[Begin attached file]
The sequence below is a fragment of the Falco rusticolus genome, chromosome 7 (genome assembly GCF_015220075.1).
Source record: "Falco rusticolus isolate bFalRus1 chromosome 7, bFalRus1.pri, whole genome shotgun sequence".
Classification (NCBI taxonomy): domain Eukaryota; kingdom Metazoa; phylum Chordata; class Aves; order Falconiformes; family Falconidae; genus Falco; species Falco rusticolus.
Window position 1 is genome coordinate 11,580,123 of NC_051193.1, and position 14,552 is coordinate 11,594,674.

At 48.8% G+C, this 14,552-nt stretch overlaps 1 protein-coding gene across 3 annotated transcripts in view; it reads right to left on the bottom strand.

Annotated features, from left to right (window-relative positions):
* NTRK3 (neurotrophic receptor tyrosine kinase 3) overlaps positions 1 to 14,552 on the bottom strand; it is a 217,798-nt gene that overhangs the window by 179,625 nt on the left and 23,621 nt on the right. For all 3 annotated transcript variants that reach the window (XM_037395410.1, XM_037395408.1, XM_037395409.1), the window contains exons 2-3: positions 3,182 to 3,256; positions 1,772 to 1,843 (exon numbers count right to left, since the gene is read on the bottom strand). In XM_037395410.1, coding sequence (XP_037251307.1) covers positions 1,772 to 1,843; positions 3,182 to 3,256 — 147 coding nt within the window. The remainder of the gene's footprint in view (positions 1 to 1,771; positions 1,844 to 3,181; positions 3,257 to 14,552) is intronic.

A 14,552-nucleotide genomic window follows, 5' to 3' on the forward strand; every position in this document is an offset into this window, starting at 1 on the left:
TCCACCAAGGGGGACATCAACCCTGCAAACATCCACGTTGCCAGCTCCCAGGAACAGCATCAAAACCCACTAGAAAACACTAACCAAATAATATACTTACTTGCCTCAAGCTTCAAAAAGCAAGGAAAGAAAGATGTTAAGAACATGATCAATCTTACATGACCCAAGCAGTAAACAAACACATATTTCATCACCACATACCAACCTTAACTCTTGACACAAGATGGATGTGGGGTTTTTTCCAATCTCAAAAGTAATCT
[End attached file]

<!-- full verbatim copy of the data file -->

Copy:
The sequence below is a fragment of the Falco rusticolus genome, chromosome 7 (genome assembly GCF_015220075.1).
Source record: "Falco rusticolus isolate bFalRus1 chromosome 7, bFalRus1.pri, whole genome shotgun sequence".
Classification (NCBI taxonomy): domain Eukaryota; kingdom Metazoa; phylum Chordata; class Aves; order Falconiformes; family Falconidae; genus Falco; species Falco rusticolus.
Window position 1 is genome coordinate 11,580,123 of NC_051193.1, and position 14,552 is coordinate 11,594,674.

At 48.8% G+C, this 14,552-nt stretch overlaps 1 protein-coding gene across 3 annotated transcripts in view; it reads right to left on the bottom strand.

Annotated features, from left to right (window-relative positions):
* NTRK3 (neurotrophic receptor tyrosine kinase 3) overlaps positions 1 to 14,552 on the bottom strand; it is a 217,798-nt gene that overhangs the window by 179,625 nt on the left and 23,621 nt on the right. For all 3 annotated transcript variants that reach the window (XM_037395410.1, XM_037395408.1, XM_037395409.1), the window contains exons 2-3: positions 3,182 to 3,256; positions 1,772 to 1,843 (exon numbers count right to left, since the gene is read on the bottom strand). In XM_037395410.1, coding sequence (XP_037251307.1) covers positions 1,772 to 1,843; positions 3,182 to 3,256 — 147 coding nt within the window. The remainder of the gene's footprint in view (positions 1 to 1,771; positions 1,844 to 3,181; positions 3,257 to 14,552) is intronic.

A 14,552-nucleotide genomic window follows, 5' to 3' on the forward strand; every position in this document is an offset into this window, starting at 1 on the left:
TCCACCAAGGGGGACATCAACCCTGCAAACATCCACGTTGCCAGCTCCCAGGAACAGCATCAAAACCCACTAGAAAACACTAACCAAATAATATACTTACTTGCCTCAAGCTTCAAAAAGCAAGGAAAGAAAGATGTTAAGAACATGATCAATCTTACATGACCCAAGCAGTAAACAAACACATATTTCATCACCACATACCAACCTTAACTCTTGACACAAGATGGATGTGGGGTTTTTTCCAATCTCAAAAGTAATCT